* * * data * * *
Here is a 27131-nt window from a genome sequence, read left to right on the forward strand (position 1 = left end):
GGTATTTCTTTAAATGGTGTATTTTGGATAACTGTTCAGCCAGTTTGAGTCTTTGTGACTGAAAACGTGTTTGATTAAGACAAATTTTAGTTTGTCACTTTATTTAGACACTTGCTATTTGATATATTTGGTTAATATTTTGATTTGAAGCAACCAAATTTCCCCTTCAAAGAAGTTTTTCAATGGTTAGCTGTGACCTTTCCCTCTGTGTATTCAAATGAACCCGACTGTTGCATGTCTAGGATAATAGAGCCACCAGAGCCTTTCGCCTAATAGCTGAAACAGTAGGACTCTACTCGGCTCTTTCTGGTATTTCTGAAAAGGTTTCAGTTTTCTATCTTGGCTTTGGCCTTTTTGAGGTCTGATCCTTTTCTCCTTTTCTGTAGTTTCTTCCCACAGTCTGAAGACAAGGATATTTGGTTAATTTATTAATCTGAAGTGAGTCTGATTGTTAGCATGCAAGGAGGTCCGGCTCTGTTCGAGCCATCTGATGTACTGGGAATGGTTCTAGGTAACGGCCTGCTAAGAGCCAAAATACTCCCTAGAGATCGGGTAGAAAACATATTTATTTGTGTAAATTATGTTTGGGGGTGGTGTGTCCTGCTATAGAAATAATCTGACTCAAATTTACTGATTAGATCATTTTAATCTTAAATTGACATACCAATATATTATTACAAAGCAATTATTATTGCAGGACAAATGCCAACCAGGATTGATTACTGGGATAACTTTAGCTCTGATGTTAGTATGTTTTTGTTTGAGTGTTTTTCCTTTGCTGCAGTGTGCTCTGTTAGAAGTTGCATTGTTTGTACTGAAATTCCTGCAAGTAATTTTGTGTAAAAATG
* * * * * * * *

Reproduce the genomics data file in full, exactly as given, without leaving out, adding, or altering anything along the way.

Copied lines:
Here is a 27131-nt window from a genome sequence, read left to right on the forward strand (position 1 = left end):
GGTATTTCTTTAAATGGTGTATTTTGGATAACTGTTCAGCCAGTTTGAGTCTTTGTGACTGAAAACGTGTTTGATTAAGACAAATTTTAGTTTGTCACTTTATTTAGACACTTGCTATTTGATATATTTGGTTAATATTTTGATTTGAAGCAACCAAATTTCCCCTTCAAAGAAGTTTTTCAATGGTTAGCTGTGACCTTTCCCTCTGTGTATTCAAATGAACCCGACTGTTGCATGTCTAGGATAATAGAGCCACCAGAGCCTTTCGCCTAATAGCTGAAACAGTAGGACTCTACTCGGCTCTTTCTGGTATTTCTGAAAAGGTTTCAGTTTTCTATCTTGGCTTTGGCCTTTTTGAGGTCTGATCCTTTTCTCCTTTTCTGTAGTTTCTTCCCACAGTCTGAAGACAAGGATATTTGGTTAATTTATTAATCTGAAGTGAGTCTGATTGTTAGCATGCAAGGAGGTCCGGCTCTGTTCGAGCCATCTGATGTACTGGGAATGGTTCTAGGTAACGGCCTGCTAAGAGCCAAAATACTCCCTAGAGATCGGGTAGAAAACATATTTATTTGTGTAAATTATGTTTGGGGGTGGTGTGTCCTGCTATAGAAATAATCTGACTCAAATTTACTGATTAGATCATTTTAATCTTAAATTGACATACCAATATATTATTACAAAGCAATTATTATTGCAGGACAAATGCCAACCAGGATTGATTACTGGGATAACTTTAGCTCTGATGTTAGTATGTTTTTGTTTGAGTGTTTTTCCTTTGCTGCAGTGTGCTCTGTTAGAAGTTGCATTGTTTGTACTGAAATTCCTGCAAGTAATTTTGTGTAAAAATG